What goes around comes around. With Germany enacting more and more anti-smoking legislation, one entrepreneur decided he was fed up and fired three non-smokers for NOT lighting up.
For German smokers these are trying times. Not only are they now prohibited from indulging their habit in the bars where they used to spend their evenings cuddling amidst the silver-blue haze. They are also subjected to a constant barrage of crowing from self-righteous non-smokers.
But one small businessman, Thomas J., from the northern German town of Büsum, is fighting the power. The head of a 10-person Internet-based computer-supply company has just gotten rid of three non-smoking employees.
"Our non-smoking employees were of the opinion they had a right to smoke-free areas," Thomas J. told the daily Hamburger Morgenpost newspaper. "My answer was to immediately hand them their walking papers. Smokers make for more even-headed, better employees at our company."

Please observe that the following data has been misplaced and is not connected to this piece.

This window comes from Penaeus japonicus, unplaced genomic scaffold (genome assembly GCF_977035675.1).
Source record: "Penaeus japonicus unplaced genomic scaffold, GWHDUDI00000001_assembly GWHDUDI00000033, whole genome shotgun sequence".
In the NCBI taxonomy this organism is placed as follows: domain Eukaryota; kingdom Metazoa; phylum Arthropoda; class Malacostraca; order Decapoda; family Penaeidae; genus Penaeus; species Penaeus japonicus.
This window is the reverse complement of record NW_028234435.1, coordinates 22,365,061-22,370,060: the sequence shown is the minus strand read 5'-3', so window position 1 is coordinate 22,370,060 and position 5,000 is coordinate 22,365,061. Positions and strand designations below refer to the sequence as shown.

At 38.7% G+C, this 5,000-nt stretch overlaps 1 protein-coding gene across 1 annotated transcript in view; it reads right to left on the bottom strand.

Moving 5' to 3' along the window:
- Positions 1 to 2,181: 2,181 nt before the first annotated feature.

Part of the problem was that the trio of non-smokers didn't want to sit near their puffing peers at after-work social activities. If you want a job with Thomas J., you'd better get work on a 40-a-day habit.
"Everyone's always beating up on smokers, but now the shoe's on the other foot," Thomas J. said. "In any case, I'm only hiring smokers in future."
But Thomas J., who didn't want to give his full name to the press, may have drawn up his smoker-friendly workplace policy without considering the legal implications.
"If employees make use a right like health protection, they aren't allowed to be fired," labor law expert Malte Masloff told the Hamburger Morgenpost. "And unlike other laws concerning firings in small businesses, this rule also applies to firms with 10 workers or less."
So Thomas J. may have to put up with irritating non-smokers after all.